Eculizumab (Soliris®) recipients have a 1,000 to 2,000-fold greater risk of invasive meningococcal disease compared to the general U.S. population. The Food and Drug Administration (FDA)-approved prescribing information for eculizumab includes a black box warning for increased risk of meningococcal disease, and the Advisory Committee on Immunization Practices (ACIP) recommends meningococcal vaccination for all patients receiving eculizumab. Recent data show that some patients receiving eculizumab who were vaccinated with the recommended meningococcal vaccines still developed meningococcal disease, most often from nongroupable Neisseria meningitidis, which rarely causes invasive disease in healthy individuals.
Eculizumab is most commonly prescribed for treatment of 2 rare blood disorders: atypical hemolytic uremic syndrome (aHUS) and paroxysmal nocturnal hemoglobinuria (PNH). Through a request for data on meningococcal disease cases reported to state health departments, the U.S. Centers for Disease Control and Prevention (CDC) identified 16 cases of meningococcal disease in eculizumab recipients in the United States from 2008 through 2016; 11 (69%) of these were caused by nongroupable N. meningitidis. Meningococcal conjugate (MenACWY) vaccine targets serogroups A, C, W, and Y, and provides no protection against nongroupable N. meningitidis. Serogroup B meningococcal (MenB) vaccines are licensed specifically for protection against serogroup B meningococcal disease. Researchers have not assessed the extent of any potential cross protection for nongroupable N. meningitidis strains.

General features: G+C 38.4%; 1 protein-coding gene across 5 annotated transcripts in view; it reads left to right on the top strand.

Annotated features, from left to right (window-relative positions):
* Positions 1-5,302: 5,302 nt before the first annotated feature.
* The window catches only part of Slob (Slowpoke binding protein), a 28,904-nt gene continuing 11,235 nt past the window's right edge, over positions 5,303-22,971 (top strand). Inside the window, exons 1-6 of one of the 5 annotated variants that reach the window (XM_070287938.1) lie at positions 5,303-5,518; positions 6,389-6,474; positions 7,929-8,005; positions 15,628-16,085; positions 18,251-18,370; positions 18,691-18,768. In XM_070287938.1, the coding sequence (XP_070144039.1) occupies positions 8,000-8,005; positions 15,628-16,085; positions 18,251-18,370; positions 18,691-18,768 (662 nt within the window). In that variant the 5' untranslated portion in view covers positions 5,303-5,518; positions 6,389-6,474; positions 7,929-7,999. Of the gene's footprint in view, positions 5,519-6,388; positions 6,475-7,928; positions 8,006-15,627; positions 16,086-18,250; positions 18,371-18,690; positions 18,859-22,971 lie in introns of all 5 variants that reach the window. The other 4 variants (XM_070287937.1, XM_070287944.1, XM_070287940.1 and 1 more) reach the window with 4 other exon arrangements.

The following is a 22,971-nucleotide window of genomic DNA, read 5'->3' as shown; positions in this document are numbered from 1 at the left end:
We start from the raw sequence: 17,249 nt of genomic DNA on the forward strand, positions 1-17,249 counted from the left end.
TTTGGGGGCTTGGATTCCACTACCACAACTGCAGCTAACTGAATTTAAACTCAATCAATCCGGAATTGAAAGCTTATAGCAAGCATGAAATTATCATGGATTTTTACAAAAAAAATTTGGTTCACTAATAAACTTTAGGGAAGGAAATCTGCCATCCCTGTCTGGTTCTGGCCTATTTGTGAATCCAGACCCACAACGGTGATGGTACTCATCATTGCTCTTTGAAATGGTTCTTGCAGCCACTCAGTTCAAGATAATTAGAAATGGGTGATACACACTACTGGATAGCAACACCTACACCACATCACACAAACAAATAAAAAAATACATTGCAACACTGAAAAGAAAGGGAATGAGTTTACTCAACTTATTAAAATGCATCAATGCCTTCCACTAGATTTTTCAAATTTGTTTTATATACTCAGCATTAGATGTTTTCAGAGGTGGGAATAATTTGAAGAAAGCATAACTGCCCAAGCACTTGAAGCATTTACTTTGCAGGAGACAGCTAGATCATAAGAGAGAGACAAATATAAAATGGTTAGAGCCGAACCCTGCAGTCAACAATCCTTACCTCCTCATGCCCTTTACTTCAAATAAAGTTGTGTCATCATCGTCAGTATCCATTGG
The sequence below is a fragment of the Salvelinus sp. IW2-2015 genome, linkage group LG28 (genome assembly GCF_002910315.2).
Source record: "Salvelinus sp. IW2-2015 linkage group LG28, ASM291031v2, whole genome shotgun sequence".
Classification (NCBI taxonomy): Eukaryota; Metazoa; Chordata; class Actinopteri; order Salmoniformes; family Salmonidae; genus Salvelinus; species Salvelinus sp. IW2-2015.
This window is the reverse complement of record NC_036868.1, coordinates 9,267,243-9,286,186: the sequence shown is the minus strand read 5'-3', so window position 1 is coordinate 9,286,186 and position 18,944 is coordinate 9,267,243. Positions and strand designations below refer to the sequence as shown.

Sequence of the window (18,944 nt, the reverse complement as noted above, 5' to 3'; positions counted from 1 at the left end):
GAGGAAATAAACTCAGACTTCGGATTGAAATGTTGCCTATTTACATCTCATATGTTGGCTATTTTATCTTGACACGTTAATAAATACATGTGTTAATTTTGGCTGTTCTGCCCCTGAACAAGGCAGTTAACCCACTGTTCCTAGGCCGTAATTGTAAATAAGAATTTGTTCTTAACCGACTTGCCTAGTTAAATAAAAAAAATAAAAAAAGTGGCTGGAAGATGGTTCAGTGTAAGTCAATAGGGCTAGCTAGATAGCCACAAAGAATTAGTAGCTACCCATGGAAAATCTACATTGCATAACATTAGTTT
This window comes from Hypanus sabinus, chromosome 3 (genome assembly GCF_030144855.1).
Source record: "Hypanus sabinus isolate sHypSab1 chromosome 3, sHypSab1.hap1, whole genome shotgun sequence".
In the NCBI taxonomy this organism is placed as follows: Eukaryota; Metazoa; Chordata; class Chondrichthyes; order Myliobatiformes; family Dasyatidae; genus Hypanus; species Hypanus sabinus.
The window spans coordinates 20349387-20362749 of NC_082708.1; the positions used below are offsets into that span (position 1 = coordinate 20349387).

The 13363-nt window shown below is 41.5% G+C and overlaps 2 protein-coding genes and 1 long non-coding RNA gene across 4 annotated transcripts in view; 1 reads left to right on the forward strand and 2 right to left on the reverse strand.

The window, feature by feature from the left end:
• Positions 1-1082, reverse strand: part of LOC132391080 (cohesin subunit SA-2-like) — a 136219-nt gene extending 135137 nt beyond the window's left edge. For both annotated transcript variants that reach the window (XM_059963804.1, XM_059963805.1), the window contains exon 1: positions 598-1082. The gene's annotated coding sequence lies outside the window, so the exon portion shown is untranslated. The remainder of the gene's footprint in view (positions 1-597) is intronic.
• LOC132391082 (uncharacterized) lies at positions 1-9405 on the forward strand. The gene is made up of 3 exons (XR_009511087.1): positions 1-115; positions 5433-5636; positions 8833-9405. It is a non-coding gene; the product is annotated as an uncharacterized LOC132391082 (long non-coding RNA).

Eculizumab and myasthenia gravis
In March of 2017, the United States Food and Drug Administration accepted for review Alexion Pharmaceuticals, Inc.'s supplemental Biologics License Application (sBLA) to extend the indication for Soliris® (eculizumab) as a potential treatment for patients with refractory generalized myasthenia gravis who are anti-acetylcholine receptor (AChR) antibody-positive. See that press release here.
Recommendations for Healthcare Providers
Source: News Release
Centers for Disease Control and Prevention
June 7, 2017